The second group also received our special placebo pills, but could have up to half an hour with the doctor. The GPs carrying out these appointments were also instructed to be as empathetic as possible (we recruited GPs to participate in the trial, too).
Finally, we had a control group, who received the GP consultation but no placebo – this way we could ensure that any positive effects were down to our pills and not just because the volunteers would have improved over time anyway.
Back pain is complex: it is often accompanied by depression and obesity, both of which can be caused by the pain. Teasing out these things often takes longer than the average GP appointment allows. GPs who show greater empathy, meanwhile, have been found to achieve better results; nothing dramatic, but we have seen reductions of pain by one or two points when patients of empathetic doctors are asked to score it out of 10. Telling a patient that “this works for 90% of people like you” therefore beats “this doesn't work for 10% of people like you”.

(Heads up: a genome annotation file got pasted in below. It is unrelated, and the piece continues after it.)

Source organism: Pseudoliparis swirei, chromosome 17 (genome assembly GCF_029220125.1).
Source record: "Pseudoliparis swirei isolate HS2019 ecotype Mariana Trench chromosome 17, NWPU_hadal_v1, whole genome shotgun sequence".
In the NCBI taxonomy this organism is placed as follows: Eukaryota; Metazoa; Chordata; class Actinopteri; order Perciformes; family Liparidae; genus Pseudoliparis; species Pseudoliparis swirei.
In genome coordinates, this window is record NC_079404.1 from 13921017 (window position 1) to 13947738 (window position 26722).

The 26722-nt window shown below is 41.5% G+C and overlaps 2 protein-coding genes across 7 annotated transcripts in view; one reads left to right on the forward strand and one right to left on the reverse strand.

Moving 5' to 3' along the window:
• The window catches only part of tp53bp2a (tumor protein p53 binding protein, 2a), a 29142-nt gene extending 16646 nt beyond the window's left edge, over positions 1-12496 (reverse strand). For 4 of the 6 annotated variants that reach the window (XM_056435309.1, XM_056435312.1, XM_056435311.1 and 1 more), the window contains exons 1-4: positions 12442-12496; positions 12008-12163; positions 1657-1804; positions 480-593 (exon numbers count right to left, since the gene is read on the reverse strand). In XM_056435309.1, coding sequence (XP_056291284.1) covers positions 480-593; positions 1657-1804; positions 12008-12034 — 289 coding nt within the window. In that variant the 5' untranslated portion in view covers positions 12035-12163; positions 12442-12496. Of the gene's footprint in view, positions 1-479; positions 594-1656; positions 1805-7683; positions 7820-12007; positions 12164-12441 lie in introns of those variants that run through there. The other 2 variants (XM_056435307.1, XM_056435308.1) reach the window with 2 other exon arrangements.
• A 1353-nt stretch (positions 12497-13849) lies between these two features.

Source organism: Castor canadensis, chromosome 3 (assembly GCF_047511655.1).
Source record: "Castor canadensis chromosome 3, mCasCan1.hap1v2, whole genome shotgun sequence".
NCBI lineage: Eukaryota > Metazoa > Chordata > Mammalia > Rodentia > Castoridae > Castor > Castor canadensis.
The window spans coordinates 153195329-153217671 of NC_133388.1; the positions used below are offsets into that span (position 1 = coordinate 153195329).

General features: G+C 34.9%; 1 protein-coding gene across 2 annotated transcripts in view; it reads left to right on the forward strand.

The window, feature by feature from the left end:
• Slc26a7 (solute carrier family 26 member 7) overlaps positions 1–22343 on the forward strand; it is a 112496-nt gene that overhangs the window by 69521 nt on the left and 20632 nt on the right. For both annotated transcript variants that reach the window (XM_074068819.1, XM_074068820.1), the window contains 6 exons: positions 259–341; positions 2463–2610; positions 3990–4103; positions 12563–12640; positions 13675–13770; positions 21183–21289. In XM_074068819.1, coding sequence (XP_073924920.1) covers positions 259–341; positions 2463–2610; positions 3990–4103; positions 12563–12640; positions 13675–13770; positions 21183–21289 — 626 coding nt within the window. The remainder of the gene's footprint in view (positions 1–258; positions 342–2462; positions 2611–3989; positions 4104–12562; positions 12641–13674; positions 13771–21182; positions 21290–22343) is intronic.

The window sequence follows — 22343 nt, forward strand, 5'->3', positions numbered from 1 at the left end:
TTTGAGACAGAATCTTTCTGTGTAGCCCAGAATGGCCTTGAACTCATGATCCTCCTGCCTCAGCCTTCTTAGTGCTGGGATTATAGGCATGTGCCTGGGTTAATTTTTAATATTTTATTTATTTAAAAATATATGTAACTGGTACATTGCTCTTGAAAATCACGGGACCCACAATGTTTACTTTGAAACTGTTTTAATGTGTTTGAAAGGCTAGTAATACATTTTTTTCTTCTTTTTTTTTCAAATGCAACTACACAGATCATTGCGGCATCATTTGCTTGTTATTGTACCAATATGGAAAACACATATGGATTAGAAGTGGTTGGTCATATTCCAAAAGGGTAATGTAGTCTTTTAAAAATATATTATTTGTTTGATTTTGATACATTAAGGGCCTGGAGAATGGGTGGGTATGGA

The effects of our televised trial, presented by Michael Mosley, were exciting: for a large proportion of our volunteers, the effect of the placebo pill coupled with the positive messaging about it was clinically significant. Almost half the participants in the study told us they were feeling better afterwards, and 45% showed a medically significant improvement.
For some, the effects were dramatic. Before the trial, one patient was in a wheelchair and had been taking morphine for 10 years. Afterwards, he was able to walk and felt able to stop taking the medication. The placebo alone did not make an enormous difference, and nor did the extra empathy. But the dual effect of prescribing a pill coupled with a positive message about the likelihood of its efficacy was striking.
In 380BC, Plato described the cure of a headache thus: “It was a kind of leaf, which required to be accompanied by a charm, and if a person would repeat the charm at the same time that he used the cure, he would be made whole; but that without the charm the leaf would be of no avail.”
Today, we might describe it less poetically: when someone takes a pill, they remember what the doctor told them. A positive message about the medication activates the brain’s reward mechanism, causing the patient’s body to produce its own painkilling endorphins, which in turn make them feel better.